RIPA 2000 Part 2

RIPA 2000 Part 2

In this blog we will be explaining the difference between the two different types of surveillance techniques as well as going into more depth about the act and its implications.

In the previous blog on RIPA 2000 we stated that there are two different definitions of surveillance. These definitions are intrusive and directive. So what do they mean?

Intrusive surveillance really means that the investigator can do pretty much anything (within certain boundaries of course) to put their target under surveillance. This may sound quite scary but this is one of the main reasons that RIPA was regulate this type of behaviour. Intrusive surveillance can only be carried out by the security authorities in very extreme and particulate cases.

For example should MI6 or MI5 want to put a suspect under surveillance for "terror" related reasons then they would be able to perform intrusive surveillance. Although this is a very simplistic explanation of intrusive surveillance and there are of course legal guidelines for the security services, intrusive surveillance can only be performed by a public authority under very extreme circumstances.

Directive surveillance means that the public authority can put a subject under surveillance but with very clear guidelines and limits as to how far that can go. The key thing to understand with directive surveillance is that is has to be necessary and proportionate.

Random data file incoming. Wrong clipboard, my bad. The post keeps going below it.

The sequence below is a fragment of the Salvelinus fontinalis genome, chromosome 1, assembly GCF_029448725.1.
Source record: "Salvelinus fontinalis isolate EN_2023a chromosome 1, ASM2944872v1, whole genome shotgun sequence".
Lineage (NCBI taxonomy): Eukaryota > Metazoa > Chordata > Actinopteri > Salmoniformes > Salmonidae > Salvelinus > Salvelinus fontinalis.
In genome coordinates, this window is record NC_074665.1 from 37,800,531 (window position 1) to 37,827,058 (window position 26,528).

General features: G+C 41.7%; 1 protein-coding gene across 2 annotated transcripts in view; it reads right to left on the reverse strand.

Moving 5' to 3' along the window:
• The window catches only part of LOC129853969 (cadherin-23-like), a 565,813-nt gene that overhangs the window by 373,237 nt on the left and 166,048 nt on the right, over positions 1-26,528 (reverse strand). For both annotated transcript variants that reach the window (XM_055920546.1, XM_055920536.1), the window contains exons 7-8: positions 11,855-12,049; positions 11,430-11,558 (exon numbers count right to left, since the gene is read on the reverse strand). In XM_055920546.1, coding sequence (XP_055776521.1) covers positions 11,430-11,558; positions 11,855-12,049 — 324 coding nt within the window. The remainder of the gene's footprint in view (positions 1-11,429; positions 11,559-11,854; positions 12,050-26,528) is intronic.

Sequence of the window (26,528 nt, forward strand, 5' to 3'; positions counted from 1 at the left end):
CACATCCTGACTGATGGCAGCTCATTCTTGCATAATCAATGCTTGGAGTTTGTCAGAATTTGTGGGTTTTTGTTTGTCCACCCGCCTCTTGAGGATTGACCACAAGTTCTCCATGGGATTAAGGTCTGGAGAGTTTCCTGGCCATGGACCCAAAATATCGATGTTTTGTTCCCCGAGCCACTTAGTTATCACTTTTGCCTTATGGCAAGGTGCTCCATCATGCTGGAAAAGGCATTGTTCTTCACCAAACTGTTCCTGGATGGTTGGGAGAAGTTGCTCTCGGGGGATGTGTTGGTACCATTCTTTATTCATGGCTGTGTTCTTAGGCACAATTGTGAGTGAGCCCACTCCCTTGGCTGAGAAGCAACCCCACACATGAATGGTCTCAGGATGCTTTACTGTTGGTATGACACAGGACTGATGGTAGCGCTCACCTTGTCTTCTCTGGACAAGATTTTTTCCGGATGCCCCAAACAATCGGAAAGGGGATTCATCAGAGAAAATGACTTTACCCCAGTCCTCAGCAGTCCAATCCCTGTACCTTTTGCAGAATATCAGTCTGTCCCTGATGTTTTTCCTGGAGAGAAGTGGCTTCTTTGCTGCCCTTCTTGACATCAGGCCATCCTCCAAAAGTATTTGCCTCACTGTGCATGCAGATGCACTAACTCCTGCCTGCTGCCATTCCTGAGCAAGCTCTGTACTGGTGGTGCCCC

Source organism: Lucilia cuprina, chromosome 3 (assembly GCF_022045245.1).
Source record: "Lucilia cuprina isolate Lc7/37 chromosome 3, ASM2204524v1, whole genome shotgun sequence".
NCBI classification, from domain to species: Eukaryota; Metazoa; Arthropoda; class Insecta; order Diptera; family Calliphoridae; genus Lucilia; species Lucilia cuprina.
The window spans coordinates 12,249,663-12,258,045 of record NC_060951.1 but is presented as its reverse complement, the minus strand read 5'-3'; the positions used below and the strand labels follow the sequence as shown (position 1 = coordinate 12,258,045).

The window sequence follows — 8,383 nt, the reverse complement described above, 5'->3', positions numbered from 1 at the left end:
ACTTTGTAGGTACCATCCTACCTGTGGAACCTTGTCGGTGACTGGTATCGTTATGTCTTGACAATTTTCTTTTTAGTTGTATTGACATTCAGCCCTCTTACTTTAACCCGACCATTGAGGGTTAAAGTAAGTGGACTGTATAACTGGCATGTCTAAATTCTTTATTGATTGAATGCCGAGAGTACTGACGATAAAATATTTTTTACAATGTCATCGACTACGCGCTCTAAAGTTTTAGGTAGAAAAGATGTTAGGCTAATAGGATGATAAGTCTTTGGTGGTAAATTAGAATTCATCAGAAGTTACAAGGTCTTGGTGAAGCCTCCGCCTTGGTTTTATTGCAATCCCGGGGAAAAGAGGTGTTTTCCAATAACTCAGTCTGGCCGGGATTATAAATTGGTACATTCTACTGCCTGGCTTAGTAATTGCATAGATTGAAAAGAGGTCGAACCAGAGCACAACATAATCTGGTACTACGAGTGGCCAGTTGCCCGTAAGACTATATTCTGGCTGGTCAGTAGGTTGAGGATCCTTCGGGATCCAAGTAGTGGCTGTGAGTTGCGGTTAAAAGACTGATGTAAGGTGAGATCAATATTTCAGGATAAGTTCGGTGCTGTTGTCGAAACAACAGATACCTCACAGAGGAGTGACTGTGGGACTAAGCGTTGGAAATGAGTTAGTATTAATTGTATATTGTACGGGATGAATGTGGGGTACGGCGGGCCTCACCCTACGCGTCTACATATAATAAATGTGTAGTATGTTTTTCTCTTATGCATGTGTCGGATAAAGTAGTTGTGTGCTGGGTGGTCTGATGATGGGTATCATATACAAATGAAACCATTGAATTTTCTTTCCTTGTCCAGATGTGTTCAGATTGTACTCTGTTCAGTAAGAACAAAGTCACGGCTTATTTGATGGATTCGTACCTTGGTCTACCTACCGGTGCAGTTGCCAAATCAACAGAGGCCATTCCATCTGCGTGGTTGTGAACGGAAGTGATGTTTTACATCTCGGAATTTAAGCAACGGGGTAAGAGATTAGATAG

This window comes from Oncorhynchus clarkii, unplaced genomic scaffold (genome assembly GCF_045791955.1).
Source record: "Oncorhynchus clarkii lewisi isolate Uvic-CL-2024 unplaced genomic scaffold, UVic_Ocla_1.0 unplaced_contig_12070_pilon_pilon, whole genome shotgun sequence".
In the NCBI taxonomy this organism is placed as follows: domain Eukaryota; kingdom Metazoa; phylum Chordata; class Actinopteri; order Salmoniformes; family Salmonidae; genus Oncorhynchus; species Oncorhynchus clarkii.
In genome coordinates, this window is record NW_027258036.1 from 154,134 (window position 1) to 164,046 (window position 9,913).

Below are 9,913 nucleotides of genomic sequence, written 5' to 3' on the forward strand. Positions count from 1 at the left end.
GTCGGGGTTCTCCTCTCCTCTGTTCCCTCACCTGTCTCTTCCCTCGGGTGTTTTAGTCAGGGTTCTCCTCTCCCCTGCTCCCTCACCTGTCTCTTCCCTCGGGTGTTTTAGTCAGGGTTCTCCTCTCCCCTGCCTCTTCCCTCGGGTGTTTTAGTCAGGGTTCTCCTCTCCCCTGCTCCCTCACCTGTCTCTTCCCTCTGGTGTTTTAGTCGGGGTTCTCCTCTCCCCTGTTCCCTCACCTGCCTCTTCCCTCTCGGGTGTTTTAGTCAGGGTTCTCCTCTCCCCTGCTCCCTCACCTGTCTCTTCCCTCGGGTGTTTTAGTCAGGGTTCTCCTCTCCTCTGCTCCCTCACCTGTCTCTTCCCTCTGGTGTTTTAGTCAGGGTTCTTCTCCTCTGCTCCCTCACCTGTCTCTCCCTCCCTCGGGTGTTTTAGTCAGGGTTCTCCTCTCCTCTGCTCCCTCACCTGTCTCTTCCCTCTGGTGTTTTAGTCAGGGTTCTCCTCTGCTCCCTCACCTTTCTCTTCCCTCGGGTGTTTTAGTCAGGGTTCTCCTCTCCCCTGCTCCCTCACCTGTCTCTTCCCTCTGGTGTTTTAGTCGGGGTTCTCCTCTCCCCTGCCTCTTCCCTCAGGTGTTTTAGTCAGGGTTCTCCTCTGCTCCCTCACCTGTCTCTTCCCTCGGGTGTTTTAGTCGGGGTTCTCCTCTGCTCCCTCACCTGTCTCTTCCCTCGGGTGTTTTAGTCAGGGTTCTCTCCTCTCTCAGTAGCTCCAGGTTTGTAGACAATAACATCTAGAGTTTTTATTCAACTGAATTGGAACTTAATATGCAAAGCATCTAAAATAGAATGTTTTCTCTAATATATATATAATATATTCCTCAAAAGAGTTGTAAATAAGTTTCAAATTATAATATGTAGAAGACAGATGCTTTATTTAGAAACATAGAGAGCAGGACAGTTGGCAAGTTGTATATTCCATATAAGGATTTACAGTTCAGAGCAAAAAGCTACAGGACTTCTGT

It also means that even if the surveillance is necessary and proportionate to the case, it has to be done with other restrictions. One of the main restrictions is that, in essence, the operative can only film, photograph or record what is accessible to the naked eye. So if the subject is suspected of being off sick from work with a bad back and they are playing golf every day then the operative, like any other member of the public, would be able to see this person on the golf course and can therefore recorded the subject doing this.

If the operative climbed the suspects wall outside their house to take pictures of the target doing a training session in their garden, then this would be illegal as they had to climb a wall to see it and it therefore wasn't viewable to the naked eye.

In the next blog about RIPA 2000 we'll go into even further detail in order to understand this important piece of legislation.

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